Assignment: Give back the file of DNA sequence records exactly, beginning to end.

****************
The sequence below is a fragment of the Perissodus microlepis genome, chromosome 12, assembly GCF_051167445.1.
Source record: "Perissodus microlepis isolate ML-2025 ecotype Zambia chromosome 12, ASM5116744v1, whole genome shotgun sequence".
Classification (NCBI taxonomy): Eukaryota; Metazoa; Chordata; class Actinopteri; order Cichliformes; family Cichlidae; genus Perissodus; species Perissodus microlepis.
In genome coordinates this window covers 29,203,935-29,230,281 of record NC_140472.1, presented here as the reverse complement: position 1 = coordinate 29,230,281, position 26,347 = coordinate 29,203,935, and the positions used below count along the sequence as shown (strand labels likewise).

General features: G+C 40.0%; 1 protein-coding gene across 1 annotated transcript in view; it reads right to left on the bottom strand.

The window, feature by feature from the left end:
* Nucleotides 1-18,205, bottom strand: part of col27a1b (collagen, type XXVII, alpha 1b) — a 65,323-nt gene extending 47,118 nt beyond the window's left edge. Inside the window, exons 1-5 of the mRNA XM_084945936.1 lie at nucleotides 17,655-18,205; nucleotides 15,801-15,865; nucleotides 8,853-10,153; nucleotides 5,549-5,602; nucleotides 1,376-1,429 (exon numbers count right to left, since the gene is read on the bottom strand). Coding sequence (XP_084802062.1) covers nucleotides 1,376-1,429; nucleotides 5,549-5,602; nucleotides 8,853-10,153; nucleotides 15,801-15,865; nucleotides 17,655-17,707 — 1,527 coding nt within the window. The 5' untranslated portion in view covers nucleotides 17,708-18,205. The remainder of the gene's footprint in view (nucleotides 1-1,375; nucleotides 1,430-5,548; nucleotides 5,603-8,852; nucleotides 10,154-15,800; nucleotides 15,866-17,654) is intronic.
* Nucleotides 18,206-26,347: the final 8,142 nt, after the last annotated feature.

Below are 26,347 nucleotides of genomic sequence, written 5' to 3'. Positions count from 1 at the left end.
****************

The sequence below is a fragment of the Perissodus microlepis genome, chromosome 12, assembly GCF_051167445.1.
Source record: "Perissodus microlepis isolate ML-2025 ecotype Zambia chromosome 12, ASM5116744v1, whole genome shotgun sequence".
Classification (NCBI taxonomy): Eukaryota; Metazoa; Chordata; class Actinopteri; order Cichliformes; family Cichlidae; genus Perissodus; species Perissodus microlepis.
In genome coordinates this window covers 29,203,935-29,230,281 of record NC_140472.1, presented here as the reverse complement: position 1 = coordinate 29,230,281, position 26,347 = coordinate 29,203,935, and the positions used below count along the sequence as shown (strand labels likewise).

General features: G+C 40.0%; 1 protein-coding gene across 1 annotated transcript in view; it reads right to left on the bottom strand.

The window, feature by feature from the left end:
* Nucleotides 1-18,205, bottom strand: part of col27a1b (collagen, type XXVII, alpha 1b) — a 65,323-nt gene extending 47,118 nt beyond the window's left edge. Inside the window, exons 1-5 of the mRNA XM_084945936.1 lie at nucleotides 17,655-18,205; nucleotides 15,801-15,865; nucleotides 8,853-10,153; nucleotides 5,549-5,602; nucleotides 1,376-1,429 (exon numbers count right to left, since the gene is read on the bottom strand). Coding sequence (XP_084802062.1) covers nucleotides 1,376-1,429; nucleotides 5,549-5,602; nucleotides 8,853-10,153; nucleotides 15,801-15,865; nucleotides 17,655-17,707 — 1,527 coding nt within the window. The 5' untranslated portion in view covers nucleotides 17,708-18,205. The remainder of the gene's footprint in view (nucleotides 1-1,375; nucleotides 1,430-5,548; nucleotides 5,603-8,852; nucleotides 10,154-15,800; nucleotides 15,866-17,654) is intronic.
* Nucleotides 18,206-26,347: the final 8,142 nt, after the last annotated feature.

Below are 26,347 nucleotides of genomic sequence, written 5' to 3'. Positions count from 1 at the left end.